Saturday, February 2, 2019

The effect of needling Large Intestine 7 Warm Current on two Metal patients

I like to share interesting feedback from the practice of other five element practitioners, so below I pass on what I have just received in an email from Pierre Bulteau, who lives in Rennes in Brittany.  It is with his permission that I include this in a blog. 

Pierre is one of those brave people who have dared to take the courageous step to engage wholeheartedly in treating his patients using five element acupuncture, although trained in a different discipline.  He has had to do all his learning quite on his own, except for coming regularly to SOFEA’s seminars, because there are no other five element acupuncturists in his area.  I very much admire his tenacity and dedication in making this decision.  It’s never easy changing your approach to practice, particularly when there is nobody around to help you when you start doubting what you are doing.

I say that it requires courage to be a five element practitioner because we have no textbook to refer to and no fixed criteria we can call upon to define an element.  Who can describe, in words, the green colour on a person’s face or the sound of laughter which distinguishes Fire’s outburst of joy from the nervous expression of Water? Because we have to rely on our purely subjective skills, we have to learn to cope very much on our own with the inevitable highs and lows our practice demands of us.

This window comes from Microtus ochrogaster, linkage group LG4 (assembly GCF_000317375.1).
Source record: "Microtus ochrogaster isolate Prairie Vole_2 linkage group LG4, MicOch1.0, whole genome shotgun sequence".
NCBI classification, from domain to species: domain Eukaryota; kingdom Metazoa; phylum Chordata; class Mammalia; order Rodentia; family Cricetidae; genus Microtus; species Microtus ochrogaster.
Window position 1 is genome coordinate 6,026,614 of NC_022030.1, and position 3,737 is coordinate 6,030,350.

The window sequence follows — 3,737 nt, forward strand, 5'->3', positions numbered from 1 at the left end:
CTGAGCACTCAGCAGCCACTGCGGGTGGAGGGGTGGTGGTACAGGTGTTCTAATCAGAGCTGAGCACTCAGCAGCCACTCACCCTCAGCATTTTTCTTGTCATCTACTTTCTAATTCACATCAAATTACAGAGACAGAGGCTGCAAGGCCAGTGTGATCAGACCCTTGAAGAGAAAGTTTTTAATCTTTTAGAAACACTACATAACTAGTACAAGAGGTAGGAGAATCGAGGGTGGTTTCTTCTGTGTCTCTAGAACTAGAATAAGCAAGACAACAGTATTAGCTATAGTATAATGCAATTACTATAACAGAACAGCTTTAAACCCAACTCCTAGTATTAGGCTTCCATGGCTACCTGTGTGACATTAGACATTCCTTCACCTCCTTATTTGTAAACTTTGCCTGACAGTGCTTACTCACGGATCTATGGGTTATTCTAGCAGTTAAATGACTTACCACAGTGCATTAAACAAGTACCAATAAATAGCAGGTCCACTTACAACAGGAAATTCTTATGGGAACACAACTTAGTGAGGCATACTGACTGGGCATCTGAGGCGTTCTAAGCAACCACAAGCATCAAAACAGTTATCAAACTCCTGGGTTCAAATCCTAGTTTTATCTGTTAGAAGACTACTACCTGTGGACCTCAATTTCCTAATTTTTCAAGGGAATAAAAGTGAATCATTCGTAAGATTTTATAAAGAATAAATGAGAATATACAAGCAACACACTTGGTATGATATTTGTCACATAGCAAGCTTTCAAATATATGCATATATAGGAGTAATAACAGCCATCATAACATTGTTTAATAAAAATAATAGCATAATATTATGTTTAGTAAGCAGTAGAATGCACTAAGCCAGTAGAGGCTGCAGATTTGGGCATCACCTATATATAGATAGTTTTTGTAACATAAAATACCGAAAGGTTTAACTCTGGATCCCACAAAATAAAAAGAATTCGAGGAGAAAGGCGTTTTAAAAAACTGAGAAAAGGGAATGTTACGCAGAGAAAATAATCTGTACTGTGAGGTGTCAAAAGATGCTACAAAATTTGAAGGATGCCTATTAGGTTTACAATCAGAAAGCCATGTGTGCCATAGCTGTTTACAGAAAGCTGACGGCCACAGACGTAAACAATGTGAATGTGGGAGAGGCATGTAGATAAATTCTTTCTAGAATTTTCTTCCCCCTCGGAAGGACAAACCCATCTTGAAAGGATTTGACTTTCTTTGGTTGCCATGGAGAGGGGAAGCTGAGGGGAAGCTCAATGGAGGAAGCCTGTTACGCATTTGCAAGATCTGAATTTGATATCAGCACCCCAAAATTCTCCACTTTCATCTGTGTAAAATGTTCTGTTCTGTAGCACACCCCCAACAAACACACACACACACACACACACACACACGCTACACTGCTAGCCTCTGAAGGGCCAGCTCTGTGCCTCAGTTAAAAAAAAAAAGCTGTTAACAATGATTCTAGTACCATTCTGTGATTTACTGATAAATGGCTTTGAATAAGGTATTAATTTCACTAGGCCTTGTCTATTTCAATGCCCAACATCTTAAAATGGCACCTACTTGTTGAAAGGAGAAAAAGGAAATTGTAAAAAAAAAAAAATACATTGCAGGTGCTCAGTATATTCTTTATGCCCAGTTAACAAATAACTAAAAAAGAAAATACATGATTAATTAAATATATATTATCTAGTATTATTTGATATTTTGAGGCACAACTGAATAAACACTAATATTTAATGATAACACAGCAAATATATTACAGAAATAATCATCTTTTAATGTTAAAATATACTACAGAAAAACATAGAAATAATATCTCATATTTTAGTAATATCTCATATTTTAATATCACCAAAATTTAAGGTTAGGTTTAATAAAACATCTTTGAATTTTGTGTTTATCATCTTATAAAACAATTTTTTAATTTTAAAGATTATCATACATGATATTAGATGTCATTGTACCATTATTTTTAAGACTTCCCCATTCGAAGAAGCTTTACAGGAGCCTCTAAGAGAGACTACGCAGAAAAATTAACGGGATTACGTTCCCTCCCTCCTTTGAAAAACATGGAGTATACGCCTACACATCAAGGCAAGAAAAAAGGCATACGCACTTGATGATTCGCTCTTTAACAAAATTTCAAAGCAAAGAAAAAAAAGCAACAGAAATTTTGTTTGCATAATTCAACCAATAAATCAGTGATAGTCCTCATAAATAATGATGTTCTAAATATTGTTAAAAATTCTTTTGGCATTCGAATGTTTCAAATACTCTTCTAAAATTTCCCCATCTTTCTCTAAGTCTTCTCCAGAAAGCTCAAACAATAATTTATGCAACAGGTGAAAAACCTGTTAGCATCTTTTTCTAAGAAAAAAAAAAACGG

So here is what Pierre emailed me in his own words:

“Today I would like to give you a feedback about the use of a point.  I had read in your handbook that you like using the point X7 to bring some heat to a Metal patient. In the last month I had the occasion to use it on two Metal patients.

The first one, despite the good treatment I give him since 4 months, still had cold feet all the time. After using Warm Current X7, his feet are normally hot now without collapse.

The second one is a Metal patient I have treated during 2 years. Until now, his health was good and the last year I just saw him at the season change. But on Monday when he visit me for the preparation of the spring he explained me a constant feeling of cold in the lumbar with chills since Christmas. I used again X7 with success because today he sent me a SMS to say that the symptom has disappeared.

It's wonderful to discover another way to use the points through an element and his channels.

Before, because of their weak kidney pulse I would have reinforced the kidney Yang. Now with five element acupuncture I stay on an element and I look for a point which can help this person belonging to a specific element.

What a wonderful system of healing!”

Aware that other branches of acupuncture locate X 7 at 5 ACI (cun) rather than the 7 ACI that we do, I asked him where he had needled the point.  This turned out to be at 5 ACI, which again raised the question in his mind, and in mine, about a practitioner’s intention when needling.  He then sent me a very interesting reply with his thoughts on this, which concludes with the following beautiful thought: